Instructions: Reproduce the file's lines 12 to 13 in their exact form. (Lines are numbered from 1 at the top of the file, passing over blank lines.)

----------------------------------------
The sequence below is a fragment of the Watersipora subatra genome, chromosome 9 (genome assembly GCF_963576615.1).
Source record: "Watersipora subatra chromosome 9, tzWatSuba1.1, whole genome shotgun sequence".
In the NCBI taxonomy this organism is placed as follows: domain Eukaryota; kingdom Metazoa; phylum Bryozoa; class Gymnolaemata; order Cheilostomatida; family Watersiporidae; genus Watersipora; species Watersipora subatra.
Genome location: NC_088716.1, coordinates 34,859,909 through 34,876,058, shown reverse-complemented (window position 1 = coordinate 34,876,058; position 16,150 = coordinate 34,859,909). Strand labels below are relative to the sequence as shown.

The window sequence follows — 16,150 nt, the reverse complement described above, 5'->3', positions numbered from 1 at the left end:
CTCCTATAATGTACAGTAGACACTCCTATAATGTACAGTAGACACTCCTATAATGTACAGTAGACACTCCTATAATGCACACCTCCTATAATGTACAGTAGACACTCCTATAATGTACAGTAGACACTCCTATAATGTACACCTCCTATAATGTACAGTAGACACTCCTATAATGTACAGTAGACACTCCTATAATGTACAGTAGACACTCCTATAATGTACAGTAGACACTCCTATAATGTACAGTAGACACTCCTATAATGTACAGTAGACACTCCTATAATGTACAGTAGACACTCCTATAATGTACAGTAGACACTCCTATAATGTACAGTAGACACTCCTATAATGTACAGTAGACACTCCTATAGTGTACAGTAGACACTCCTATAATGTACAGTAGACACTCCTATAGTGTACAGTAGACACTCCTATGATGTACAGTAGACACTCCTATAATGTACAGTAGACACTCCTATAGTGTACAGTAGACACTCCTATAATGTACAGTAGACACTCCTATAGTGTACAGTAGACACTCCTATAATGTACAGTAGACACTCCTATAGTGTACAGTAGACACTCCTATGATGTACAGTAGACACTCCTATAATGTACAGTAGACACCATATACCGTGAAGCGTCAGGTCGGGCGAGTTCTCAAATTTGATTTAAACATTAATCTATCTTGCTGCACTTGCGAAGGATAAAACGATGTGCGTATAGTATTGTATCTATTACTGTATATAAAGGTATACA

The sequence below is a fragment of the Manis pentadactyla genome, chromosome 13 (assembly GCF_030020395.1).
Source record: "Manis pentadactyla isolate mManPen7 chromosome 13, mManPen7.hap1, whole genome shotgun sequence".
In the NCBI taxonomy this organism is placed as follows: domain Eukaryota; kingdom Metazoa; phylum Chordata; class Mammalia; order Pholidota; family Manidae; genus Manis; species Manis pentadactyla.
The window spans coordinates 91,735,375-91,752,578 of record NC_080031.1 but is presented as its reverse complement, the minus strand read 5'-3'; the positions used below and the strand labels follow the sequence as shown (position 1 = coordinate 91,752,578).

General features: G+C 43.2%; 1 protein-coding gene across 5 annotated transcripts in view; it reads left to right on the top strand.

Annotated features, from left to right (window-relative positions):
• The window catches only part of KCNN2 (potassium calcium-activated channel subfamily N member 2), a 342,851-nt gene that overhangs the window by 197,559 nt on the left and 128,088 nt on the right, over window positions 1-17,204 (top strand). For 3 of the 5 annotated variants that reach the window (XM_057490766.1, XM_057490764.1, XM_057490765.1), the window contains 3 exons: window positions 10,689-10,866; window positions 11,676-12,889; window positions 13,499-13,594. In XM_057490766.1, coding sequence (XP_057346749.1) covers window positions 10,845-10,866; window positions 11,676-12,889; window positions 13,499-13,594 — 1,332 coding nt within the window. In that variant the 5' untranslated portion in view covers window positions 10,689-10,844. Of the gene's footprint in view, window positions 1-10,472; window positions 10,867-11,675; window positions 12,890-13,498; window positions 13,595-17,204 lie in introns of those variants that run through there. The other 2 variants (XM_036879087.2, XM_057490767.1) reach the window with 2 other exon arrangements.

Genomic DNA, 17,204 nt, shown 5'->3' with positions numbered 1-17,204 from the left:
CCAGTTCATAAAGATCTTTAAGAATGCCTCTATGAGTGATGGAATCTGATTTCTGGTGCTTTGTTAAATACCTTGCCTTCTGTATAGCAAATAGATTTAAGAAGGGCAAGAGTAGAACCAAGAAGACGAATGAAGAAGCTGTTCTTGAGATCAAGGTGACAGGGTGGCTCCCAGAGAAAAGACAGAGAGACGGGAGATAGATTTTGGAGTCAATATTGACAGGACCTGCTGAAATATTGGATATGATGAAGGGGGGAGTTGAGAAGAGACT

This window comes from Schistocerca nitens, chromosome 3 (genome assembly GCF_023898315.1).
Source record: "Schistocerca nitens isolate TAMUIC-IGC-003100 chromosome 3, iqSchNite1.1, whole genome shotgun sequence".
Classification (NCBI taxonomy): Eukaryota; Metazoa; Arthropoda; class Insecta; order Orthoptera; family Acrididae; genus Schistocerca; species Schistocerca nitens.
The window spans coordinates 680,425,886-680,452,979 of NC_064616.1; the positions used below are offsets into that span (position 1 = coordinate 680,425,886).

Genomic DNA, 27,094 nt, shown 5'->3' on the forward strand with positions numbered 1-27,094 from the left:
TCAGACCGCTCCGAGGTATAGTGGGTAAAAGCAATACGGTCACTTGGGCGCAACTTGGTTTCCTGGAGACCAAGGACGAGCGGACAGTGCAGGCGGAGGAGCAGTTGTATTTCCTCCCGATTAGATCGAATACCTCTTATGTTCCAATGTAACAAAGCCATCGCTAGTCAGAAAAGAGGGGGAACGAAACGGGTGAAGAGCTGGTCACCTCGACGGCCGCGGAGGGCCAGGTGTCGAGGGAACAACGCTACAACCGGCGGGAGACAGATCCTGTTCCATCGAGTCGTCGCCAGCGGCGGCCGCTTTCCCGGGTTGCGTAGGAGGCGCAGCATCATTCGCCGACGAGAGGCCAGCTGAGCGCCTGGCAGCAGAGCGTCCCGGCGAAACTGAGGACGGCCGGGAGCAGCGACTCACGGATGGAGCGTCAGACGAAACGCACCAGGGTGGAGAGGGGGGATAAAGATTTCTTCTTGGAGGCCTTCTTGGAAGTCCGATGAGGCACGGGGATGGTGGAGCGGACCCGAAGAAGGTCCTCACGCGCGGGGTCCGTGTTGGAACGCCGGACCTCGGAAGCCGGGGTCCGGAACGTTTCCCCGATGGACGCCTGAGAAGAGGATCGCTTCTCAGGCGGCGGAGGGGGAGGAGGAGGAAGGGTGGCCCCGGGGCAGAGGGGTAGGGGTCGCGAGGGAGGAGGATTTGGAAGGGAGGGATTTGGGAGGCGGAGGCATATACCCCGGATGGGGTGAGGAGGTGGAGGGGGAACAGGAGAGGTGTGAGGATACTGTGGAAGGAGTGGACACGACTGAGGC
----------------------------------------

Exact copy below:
Annotated features, from left to right (window-relative positions):
• The window catches only part of KCNN2 (potassium calcium-activated channel subfamily N member 2), a 342,851-nt gene that overhangs the window by 197,559 nt on the left and 128,088 nt on the right, over window positions 1-17,204 (top strand). For 3 of the 5 annotated variants that reach the window (XM_057490766.1, XM_057490764.1, XM_057490765.1), the window contains 3 exons: window positions 10,689-10,866; window positions 11,676-12,889; window positions 13,499-13,594. In XM_057490766.1, coding sequence (XP_057346749.1) covers window positions 10,845-10,866; window positions 11,676-12,889; window positions 13,499-13,594 — 1,332 coding nt within the window. In that variant the 5' untranslated portion in view covers window positions 10,689-10,844. Of the gene's footprint in view, window positions 1-10,472; window positions 10,867-11,675; window positions 12,890-13,498; window positions 13,595-17,204 lie in introns of those variants that run through there. The other 2 variants (XM_036879087.2, XM_057490767.1) reach the window with 2 other exon arrangements.